1887
Volume 18, Issue 1
  • ISSN 1571-0718
  • E-ISSN: 1571-0726
USD
Buy:$35.00 + Taxes

Abstract

Abstract

In this paper the discourse of a specific type of meme in Spanish, the image macro, is analysed, together with several ways in which memes generate humorous effects. Two main areas are addressed: (a) how humour arises from the processing of the text in the meme (decoding of the text plus further inferential enrichment); and (b) how humour relies on specific combinations of the text and the image in the meme. The pragmatic framework used in the analysis will be relevance theory (Sperber and Wilson 1995), which in previous research (especially Yus 2016) has proven to be a valid foundation for the analysis of humour.

Loading

Article metrics loading...

/content/journals/10.1075/sic.00070.yus
2021-05-03
2021-05-07
Loading full text...

Full text loading...

References

  1. Ballesteros Doncel, Esmeralda
    2016 “Circulación de memes en WhatsApp: Ambivalencias del humor desde la perspectiva de género.” Revista de Metodología de Ciencias Sociales35: 21–45. 10.5944/empiria.35.2016.17167
    https://doi.org/10.5944/empiria.35.2016.17167 [Google Scholar]
  2. Blakemore, Diane
    1987Semantic Constraints on Relevance. Oxford: Blackwell.
    [Google Scholar]
  3. 2002Relevance and Linguistic Meaning. The Semantics and Pragmatics of Discourse Markers. Cambridge: Cambridge University Press. 10.1017/CBO9780511486456
    https://doi.org/10.1017/CBO9780511486456 [Google Scholar]
  4. Breheny, Caitlin
    2017 “By Any Memes Necessary”: Exploring the Intersectional Politics of Feminist Memes on Instagram. MA Thesis. Uppsala University.
    [Google Scholar]
  5. Carston, Robyn
    2002Thoughts and Utterances. Oxford: Blackwell. 10.1002/9780470754603
    https://doi.org/10.1002/9780470754603 [Google Scholar]
  6. 2009 “Explicit/implicit distinction.” InThe Pragmatics Encyclopedia, ed. by Louise Cummings . London: Routledge.
    [Google Scholar]
  7. Carter, Jonathan
    2016 Enchanting Memes: Memetic Politics in the Face of Technocratic Control. PhD Thesis. University of Nebraska.
    [Google Scholar]
  8. Coleman, E. Gabriella
    2012 “Phreaks, hackers, and trolls and the politics of transgression and spectacle.” InThe Social Media Reader, ed. by M. Mandiberg , 99–119. New York: New York University Press.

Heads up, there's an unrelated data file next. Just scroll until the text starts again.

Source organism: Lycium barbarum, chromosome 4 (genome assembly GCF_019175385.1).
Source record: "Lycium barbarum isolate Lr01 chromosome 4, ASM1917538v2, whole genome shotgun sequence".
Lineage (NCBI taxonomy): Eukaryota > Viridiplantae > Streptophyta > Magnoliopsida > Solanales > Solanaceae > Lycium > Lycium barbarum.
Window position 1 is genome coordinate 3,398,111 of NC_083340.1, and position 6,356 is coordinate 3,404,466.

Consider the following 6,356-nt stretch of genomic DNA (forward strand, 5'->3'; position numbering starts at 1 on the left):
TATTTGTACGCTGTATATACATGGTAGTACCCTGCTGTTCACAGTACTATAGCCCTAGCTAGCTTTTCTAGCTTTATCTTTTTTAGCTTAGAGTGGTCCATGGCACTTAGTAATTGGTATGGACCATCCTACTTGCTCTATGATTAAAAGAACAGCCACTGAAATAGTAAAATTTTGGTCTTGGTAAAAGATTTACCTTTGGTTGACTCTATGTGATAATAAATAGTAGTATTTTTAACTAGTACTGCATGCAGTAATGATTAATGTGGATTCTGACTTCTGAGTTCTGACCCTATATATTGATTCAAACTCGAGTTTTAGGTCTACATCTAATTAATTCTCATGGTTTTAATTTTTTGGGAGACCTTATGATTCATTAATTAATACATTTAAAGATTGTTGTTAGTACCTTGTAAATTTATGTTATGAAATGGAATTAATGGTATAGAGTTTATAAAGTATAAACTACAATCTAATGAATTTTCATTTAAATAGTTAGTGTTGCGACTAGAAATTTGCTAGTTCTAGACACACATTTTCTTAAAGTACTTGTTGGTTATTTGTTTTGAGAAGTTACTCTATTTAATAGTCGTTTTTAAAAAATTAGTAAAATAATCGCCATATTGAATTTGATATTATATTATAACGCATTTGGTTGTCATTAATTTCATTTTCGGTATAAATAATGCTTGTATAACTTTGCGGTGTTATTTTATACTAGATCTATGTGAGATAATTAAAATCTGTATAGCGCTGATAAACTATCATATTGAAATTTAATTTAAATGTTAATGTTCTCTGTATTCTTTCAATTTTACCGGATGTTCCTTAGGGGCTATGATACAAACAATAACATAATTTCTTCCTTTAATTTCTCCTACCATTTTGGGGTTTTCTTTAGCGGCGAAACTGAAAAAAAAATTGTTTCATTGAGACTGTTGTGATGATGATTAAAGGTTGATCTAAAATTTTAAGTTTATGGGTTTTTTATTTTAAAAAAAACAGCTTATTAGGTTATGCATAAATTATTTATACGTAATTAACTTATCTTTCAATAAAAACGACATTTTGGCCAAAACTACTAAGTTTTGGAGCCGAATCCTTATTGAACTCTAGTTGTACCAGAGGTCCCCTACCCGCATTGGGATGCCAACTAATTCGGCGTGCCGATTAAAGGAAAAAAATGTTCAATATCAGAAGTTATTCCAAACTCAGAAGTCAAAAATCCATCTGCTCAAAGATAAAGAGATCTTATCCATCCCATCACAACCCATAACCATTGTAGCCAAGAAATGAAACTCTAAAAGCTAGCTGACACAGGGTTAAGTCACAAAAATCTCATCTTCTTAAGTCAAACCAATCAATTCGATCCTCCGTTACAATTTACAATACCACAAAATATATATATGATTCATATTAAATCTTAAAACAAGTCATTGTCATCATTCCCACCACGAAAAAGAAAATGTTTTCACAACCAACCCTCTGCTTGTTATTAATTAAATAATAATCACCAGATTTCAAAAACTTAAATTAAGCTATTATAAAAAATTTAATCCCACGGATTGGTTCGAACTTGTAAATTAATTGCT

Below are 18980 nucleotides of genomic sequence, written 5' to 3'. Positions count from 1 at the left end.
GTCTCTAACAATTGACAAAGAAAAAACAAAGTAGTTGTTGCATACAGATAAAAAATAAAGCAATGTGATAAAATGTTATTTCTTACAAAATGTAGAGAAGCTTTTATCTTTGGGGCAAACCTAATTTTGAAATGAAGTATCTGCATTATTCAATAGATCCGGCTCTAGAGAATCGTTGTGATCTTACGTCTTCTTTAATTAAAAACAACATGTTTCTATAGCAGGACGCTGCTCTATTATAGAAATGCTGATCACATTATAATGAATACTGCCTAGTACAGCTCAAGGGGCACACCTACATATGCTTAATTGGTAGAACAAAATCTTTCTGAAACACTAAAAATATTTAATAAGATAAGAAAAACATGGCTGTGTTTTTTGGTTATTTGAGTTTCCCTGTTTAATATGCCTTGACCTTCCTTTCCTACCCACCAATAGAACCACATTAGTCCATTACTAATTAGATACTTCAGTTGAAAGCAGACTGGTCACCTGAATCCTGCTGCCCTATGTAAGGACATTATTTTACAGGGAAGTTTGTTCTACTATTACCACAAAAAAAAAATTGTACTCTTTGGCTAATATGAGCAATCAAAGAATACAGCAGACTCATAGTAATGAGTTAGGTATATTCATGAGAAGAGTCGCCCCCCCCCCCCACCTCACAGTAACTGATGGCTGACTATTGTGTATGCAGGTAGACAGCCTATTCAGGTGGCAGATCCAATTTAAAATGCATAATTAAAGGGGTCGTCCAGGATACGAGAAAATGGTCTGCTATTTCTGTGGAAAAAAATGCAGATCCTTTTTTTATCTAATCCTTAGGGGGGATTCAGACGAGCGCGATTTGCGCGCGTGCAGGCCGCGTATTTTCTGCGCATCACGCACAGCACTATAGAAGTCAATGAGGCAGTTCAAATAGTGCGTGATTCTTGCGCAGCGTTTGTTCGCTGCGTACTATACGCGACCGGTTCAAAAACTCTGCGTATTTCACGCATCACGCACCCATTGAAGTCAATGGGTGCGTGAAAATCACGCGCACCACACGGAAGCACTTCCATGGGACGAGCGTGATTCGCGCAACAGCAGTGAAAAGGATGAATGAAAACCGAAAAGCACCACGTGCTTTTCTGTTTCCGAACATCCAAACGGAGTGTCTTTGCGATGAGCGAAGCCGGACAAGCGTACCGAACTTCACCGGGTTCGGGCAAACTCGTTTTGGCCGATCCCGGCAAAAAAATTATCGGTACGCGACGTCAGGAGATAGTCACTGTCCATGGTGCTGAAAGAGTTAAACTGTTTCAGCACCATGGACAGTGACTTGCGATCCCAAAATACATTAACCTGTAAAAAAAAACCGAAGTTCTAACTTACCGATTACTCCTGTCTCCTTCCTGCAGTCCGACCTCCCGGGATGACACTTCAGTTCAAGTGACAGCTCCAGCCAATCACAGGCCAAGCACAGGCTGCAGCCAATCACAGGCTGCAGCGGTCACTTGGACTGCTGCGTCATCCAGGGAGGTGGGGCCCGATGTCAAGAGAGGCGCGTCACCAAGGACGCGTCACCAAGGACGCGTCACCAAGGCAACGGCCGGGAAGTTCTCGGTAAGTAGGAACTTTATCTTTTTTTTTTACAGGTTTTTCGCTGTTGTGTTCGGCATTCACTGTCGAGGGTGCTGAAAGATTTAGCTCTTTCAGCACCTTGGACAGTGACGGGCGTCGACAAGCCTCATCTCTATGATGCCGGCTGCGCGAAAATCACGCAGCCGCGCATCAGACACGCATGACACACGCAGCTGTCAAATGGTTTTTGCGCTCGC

[Google Scholar]
  9. Csordás, Tamás , Dóra Horváth , Ariel Mitev , and Éva Markos-Kujbus
    2017 “User-generated Internet memes as advertising vehicles: Visual narratives as special consumer information sources and consumer tribe integrators.” InCommercial Communication in the Digital Age. Information or Disinformation?ed. by Gabriele Siegert , M. Bjørn Rimscha , and Stephanie Grubenmann , 247–265. Berlin: De Gruyter. 10.1515/9783110416794‑014
    https://doi.org/10.1515/9783110416794-014 [Google Scholar]
  10. Denisova, Anastasia
    2016 Political Memes as Tools of Dissent and Alternative Digital Activism in the Russian-language Twitter. PhD Thesis. University of Westminster.
    [Google Scholar]
  11. Dynel, Marta
    2016 “‘I has seen image macros!’ Advice animal memes as visual-verbal jokes.” International Journal of Communication10: 660–688.
    [Google Scholar]
  12. Greidina, Nadejda L.
    2017 “Memes in information warfare context in the South-East Ukraine.” InDigital Transformation in Journalism and News Media Media Management, Media Convergence and Globalization, ed. by Mike Friedrichsen , and Yahya Kamalipour , 295–303. Berlin: Springer. 10.1007/978‑3‑319‑27786‑8_22
    https://doi.org/10.1007/978-3-319-27786-8_22 [Google Scholar]
  13. Hadley, Bree
    2016 “Cheats, charity cases and inspirations: disrupting the circulation of disability-based memes online.” Disability & Society31(5): 676–692. 10.1080/09687599.2016.1199378
    https://doi.org/10.1080/09687599.2016.1199378 [Google Scholar]
  14. Huntington, Heidi E.
    2015 “Pepper Spray Cop and the American Dream: Using synecdoche and metaphor to unlock Internet memes’ visual political rhetoric.” Communication Studies67(1): 77–93. 10.1080/10510974.2015.1087414
    https://doi.org/10.1080/10510974.2015.1087414 [Google Scholar]
  15. McCloud, Scott
    1994Understanding Comics: The Invisible Art. New York: Harper Collins.
    [Google Scholar]
  16. Meikle, Graham
    2016Social Media. Communication, Sharing and Visibility. Abingdon: Routledge. 10.4324/9781315884172
    https://doi.org/10.4324/9781315884172 [Google Scholar]